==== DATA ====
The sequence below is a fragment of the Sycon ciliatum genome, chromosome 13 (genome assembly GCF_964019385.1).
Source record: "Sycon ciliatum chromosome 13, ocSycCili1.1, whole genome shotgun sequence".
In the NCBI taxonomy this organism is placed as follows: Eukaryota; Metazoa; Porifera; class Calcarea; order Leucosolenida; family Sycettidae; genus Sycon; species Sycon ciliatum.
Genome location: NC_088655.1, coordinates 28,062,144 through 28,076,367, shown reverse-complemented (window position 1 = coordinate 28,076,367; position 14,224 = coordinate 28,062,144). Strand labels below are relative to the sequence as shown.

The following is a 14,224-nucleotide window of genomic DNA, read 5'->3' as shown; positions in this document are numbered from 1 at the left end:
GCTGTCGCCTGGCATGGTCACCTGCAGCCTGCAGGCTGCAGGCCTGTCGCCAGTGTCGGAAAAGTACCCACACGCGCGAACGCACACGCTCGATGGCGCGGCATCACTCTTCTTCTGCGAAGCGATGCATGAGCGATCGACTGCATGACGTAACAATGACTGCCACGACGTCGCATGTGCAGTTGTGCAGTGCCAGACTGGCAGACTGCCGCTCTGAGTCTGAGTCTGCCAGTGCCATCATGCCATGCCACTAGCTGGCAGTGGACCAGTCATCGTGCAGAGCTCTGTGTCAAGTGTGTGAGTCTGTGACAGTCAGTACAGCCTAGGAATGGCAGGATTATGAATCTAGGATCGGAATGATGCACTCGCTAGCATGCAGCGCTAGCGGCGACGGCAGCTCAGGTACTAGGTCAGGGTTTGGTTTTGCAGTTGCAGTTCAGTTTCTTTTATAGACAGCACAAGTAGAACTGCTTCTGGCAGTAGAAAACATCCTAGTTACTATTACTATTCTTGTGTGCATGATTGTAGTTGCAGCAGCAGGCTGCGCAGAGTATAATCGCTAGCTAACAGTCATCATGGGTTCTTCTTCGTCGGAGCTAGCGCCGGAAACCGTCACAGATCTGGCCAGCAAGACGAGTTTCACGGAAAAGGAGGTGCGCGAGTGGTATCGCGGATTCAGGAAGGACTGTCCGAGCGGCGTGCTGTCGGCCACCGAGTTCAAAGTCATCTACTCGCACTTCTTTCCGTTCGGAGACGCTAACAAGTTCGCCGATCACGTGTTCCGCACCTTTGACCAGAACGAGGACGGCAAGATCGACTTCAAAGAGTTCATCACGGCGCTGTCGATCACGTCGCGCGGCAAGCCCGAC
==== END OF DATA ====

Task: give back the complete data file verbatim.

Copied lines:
The sequence below is a fragment of the Sycon ciliatum genome, chromosome 13 (genome assembly GCF_964019385.1).
Source record: "Sycon ciliatum chromosome 13, ocSycCili1.1, whole genome shotgun sequence".
In the NCBI taxonomy this organism is placed as follows: Eukaryota; Metazoa; Porifera; class Calcarea; order Leucosolenida; family Sycettidae; genus Sycon; species Sycon ciliatum.
Genome location: NC_088655.1, coordinates 28,062,144 through 28,076,367, shown reverse-complemented (window position 1 = coordinate 28,076,367; position 14,224 = coordinate 28,062,144). Strand labels below are relative to the sequence as shown.

The following is a 14,224-nucleotide window of genomic DNA, read 5'->3' as shown; positions in this document are numbered from 1 at the left end:
GCTGTCGCCTGGCATGGTCACCTGCAGCCTGCAGGCTGCAGGCCTGTCGCCAGTGTCGGAAAAGTACCCACACGCGCGAACGCACACGCTCGATGGCGCGGCATCACTCTTCTTCTGCGAAGCGATGCATGAGCGATCGACTGCATGACGTAACAATGACTGCCACGACGTCGCATGTGCAGTTGTGCAGTGCCAGACTGGCAGACTGCCGCTCTGAGTCTGAGTCTGCCAGTGCCATCATGCCATGCCACTAGCTGGCAGTGGACCAGTCATCGTGCAGAGCTCTGTGTCAAGTGTGTGAGTCTGTGACAGTCAGTACAGCCTAGGAATGGCAGGATTATGAATCTAGGATCGGAATGATGCACTCGCTAGCATGCAGCGCTAGCGGCGACGGCAGCTCAGGTACTAGGTCAGGGTTTGGTTTTGCAGTTGCAGTTCAGTTTCTTTTATAGACAGCACAAGTAGAACTGCTTCTGGCAGTAGAAAACATCCTAGTTACTATTACTATTCTTGTGTGCATGATTGTAGTTGCAGCAGCAGGCTGCGCAGAGTATAATCGCTAGCTAACAGTCATCATGGGTTCTTCTTCGTCGGAGCTAGCGCCGGAAACCGTCACAGATCTGGCCAGCAAGACGAGTTTCACGGAAAAGGAGGTGCGCGAGTGGTATCGCGGATTCAGGAAGGACTGTCCGAGCGGCGTGCTGTCGGCCACCGAGTTCAAAGTCATCTACTCGCACTTCTTTCCGTTCGGAGACGCTAACAAGTTCGCCGATCACGTGTTCCGCACCTTTGACCAGAACGAGGACGGCAAGATCGACTTCAAAGAGTTCATCACGGCGCTGTCGATCACGTCGCGCGGCAAGCCCGAC